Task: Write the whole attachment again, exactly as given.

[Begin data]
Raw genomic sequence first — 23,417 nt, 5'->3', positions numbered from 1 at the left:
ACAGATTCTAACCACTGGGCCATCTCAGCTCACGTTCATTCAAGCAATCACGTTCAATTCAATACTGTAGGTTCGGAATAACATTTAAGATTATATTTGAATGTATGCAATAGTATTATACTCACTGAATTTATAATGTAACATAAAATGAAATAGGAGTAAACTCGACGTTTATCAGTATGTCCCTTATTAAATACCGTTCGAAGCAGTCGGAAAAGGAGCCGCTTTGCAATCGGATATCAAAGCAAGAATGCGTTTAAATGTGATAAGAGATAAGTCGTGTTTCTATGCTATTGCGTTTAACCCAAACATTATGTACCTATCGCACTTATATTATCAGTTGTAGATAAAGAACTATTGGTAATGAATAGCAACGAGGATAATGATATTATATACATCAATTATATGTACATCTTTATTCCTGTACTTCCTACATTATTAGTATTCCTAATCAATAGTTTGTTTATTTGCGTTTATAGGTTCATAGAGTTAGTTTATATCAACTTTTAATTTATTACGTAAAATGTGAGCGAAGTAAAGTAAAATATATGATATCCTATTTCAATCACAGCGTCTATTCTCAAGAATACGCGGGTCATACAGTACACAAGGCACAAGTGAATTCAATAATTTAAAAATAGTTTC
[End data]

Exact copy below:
Raw genomic sequence first — 23,417 nt, 5'->3', positions numbered from 1 at the left:
ACAGATTCTAACCACTGGGCCATCTCAGCTCACGTTCATTCAAGCAATCACGTTCAATTCAATACTGTAGGTTCGGAATAACATTTAAGATTATATTTGAATGTATGCAATAGTATTATACTCACTGAATTTATAATGTAACATAAAATGAAATAGGAGTAAACTCGACGTTTATCAGTATGTCCCTTATTAAATACCGTTCGAAGCAGTCGGAAAAGGAGCCGCTTTGCAATCGGATATCAAAGCAAGAATGCGTTTAAATGTGATAAGAGATAAGTCGTGTTTCTATGCTATTGCGTTTAACCCAAACATTATGTACCTATCGCACTTATATTATCAGTTGTAGATAAAGAACTATTGGTAATGAATAGCAACGAGGATAATGATATTATATACATCAATTATATGTACATCTTTATTCCTGTACTTCCTACATTATTAGTATTCCTAATCAATAGTTTGTTTATTTGCGTTTATAGGTTCATAGAGTTAGTTTATATCAACTTTTAATTTATTACGTAAAATGTGAGCGAAGTAAAGTAAAATATATGATATCCTATTTCAATCACAGCGTCTATTCTCAAGAATACGCGGGTCATACAGTACACAAGGCACAAGTGAATTCAATAATTTAAAAATAGTTTC